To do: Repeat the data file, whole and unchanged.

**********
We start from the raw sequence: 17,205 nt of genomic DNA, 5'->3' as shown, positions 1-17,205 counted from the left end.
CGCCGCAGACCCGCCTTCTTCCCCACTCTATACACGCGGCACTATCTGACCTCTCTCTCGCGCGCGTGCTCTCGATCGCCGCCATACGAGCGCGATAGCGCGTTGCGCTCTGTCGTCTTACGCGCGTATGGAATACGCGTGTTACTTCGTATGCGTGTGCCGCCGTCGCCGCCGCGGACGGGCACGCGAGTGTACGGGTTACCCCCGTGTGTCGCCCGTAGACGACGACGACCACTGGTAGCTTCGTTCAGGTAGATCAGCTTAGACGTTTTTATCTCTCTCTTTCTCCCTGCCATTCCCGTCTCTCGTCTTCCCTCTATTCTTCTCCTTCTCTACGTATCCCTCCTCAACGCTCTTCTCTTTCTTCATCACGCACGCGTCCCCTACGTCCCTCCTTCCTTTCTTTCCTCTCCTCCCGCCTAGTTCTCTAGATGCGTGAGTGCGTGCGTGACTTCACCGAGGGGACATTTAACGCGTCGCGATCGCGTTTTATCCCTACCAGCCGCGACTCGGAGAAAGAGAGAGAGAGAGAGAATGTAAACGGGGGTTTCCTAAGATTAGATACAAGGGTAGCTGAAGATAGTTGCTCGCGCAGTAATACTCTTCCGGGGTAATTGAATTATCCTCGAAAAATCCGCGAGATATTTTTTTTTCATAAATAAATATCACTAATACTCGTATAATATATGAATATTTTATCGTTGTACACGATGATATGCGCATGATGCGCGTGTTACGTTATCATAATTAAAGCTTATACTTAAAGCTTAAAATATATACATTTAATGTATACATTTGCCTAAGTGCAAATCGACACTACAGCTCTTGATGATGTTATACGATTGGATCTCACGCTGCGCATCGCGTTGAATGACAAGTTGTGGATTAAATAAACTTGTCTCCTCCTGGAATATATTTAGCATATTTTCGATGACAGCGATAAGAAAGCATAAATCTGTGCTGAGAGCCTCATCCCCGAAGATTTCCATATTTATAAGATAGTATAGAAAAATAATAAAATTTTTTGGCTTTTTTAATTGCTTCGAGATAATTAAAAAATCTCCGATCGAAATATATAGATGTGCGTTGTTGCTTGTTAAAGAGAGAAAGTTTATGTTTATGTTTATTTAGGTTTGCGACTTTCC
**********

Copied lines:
We start from the raw sequence: 17,205 nt of genomic DNA, 5'->3' as shown, positions 1-17,205 counted from the left end.
CGCCGCAGACCCGCCTTCTTCCCCACTCTATACACGCGGCACTATCTGACCTCTCTCTCGCGCGCGTGCTCTCGATCGCCGCCATACGAGCGCGATAGCGCGTTGCGCTCTGTCGTCTTACGCGCGTATGGAATACGCGTGTTACTTCGTATGCGTGTGCCGCCGTCGCCGCCGCGGACGGGCACGCGAGTGTACGGGTTACCCCCGTGTGTCGCCCGTAGACGACGACGACCACTGGTAGCTTCGTTCAGGTAGATCAGCTTAGACGTTTTTATCTCTCTCTTTCTCCCTGCCATTCCCGTCTCTCGTCTTCCCTCTATTCTTCTCCTTCTCTACGTATCCCTCCTCAACGCTCTTCTCTTTCTTCATCACGCACGCGTCCCCTACGTCCCTCCTTCCTTTCTTTCCTCTCCTCCCGCCTAGTTCTCTAGATGCGTGAGTGCGTGCGTGACTTCACCGAGGGGACATTTAACGCGTCGCGATCGCGTTTTATCCCTACCAGCCGCGACTCGGAGAAAGAGAGAGAGAGAGAGAATGTAAACGGGGGTTTCCTAAGATTAGATACAAGGGTAGCTGAAGATAGTTGCTCGCGCAGTAATACTCTTCCGGGGTAATTGAATTATCCTCGAAAAATCCGCGAGATATTTTTTTTTCATAAATAAATATCACTAATACTCGTATAATATATGAATATTTTATCGTTGTACACGATGATATGCGCATGATGCGCGTGTTACGTTATCATAATTAAAGCTTATACTTAAAGCTTAAAATATATACATTTAATGTATACATTTGCCTAAGTGCAAATCGACACTACAGCTCTTGATGATGTTATACGATTGGATCTCACGCTGCGCATCGCGTTGAATGACAAGTTGTGGATTAAATAAACTTGTCTCCTCCTGGAATATATTTAGCATATTTTCGATGACAGCGATAAGAAAGCATAAATCTGTGCTGAGAGCCTCATCCCCGAAGATTTCCATATTTATAAGATAGTATAGAAAAATAATAAAATTTTTTGGCTTTTTTAATTGCTTCGAGATAATTAAAAAATCTCCGATCGAAATATATAGATGTGCGTTGTTGCTTGTTAAAGAGAGAAAGTTTATGTTTATGTTTATTTAGGTTTGCGACTTTCC